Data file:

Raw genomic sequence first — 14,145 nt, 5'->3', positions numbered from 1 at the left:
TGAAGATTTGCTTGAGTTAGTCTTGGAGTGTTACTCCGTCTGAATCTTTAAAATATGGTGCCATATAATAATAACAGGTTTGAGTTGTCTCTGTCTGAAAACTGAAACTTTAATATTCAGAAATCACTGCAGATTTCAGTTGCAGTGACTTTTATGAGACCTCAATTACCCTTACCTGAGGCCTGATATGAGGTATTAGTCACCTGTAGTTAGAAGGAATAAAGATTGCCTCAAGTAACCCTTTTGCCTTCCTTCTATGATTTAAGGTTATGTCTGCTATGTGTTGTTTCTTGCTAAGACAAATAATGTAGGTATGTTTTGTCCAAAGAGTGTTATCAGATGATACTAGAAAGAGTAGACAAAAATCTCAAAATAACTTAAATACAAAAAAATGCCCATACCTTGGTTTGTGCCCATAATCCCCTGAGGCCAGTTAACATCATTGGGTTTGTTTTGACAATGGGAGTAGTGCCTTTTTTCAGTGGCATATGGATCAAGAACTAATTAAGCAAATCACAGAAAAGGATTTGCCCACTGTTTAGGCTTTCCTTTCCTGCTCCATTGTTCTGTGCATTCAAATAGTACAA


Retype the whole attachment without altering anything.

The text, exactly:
Raw genomic sequence first — 14,145 nt, 5'->3', positions numbered from 1 at the left:
TGAAGATTTGCTTGAGTTAGTCTTGGAGTGTTACTCCGTCTGAATCTTTAAAATATGGTGCCATATAATAATAACAGGTTTGAGTTGTCTCTGTCTGAAAACTGAAACTTTAATATTCAGAAATCACTGCAGATTTCAGTTGCAGTGACTTTTATGAGACCTCAATTACCCTTACCTGAGGCCTGATATGAGGTATTAGTCACCTGTAGTTAGAAGGAATAAAGATTGCCTCAAGTAACCCTTTTGCCTTCCTTCTATGATTTAAGGTTATGTCTGCTATGTGTTGTTTCTTGCTAAGACAAATAATGTAGGTATGTTTTGTCCAAAGAGTGTTATCAGATGATACTAGAAAGAGTAGACAAAAATCTCAAAATAACTTAAATACAAAAAAATGCCCATACCTTGGTTTGTGCCCATAATCCCCTGAGGCCAGTTAACATCATTGGGTTTGTTTTGACAATGGGAGTAGTGCCTTTTTTCAGTGGCATATGGATCAAGAACTAATTAAGCAAATCACAGAAAAGGATTTGCCCACTGTTTAGGCTTTCCTTTCCTGCTCCATTGTTCTGTGCATTCAAATAGTACAA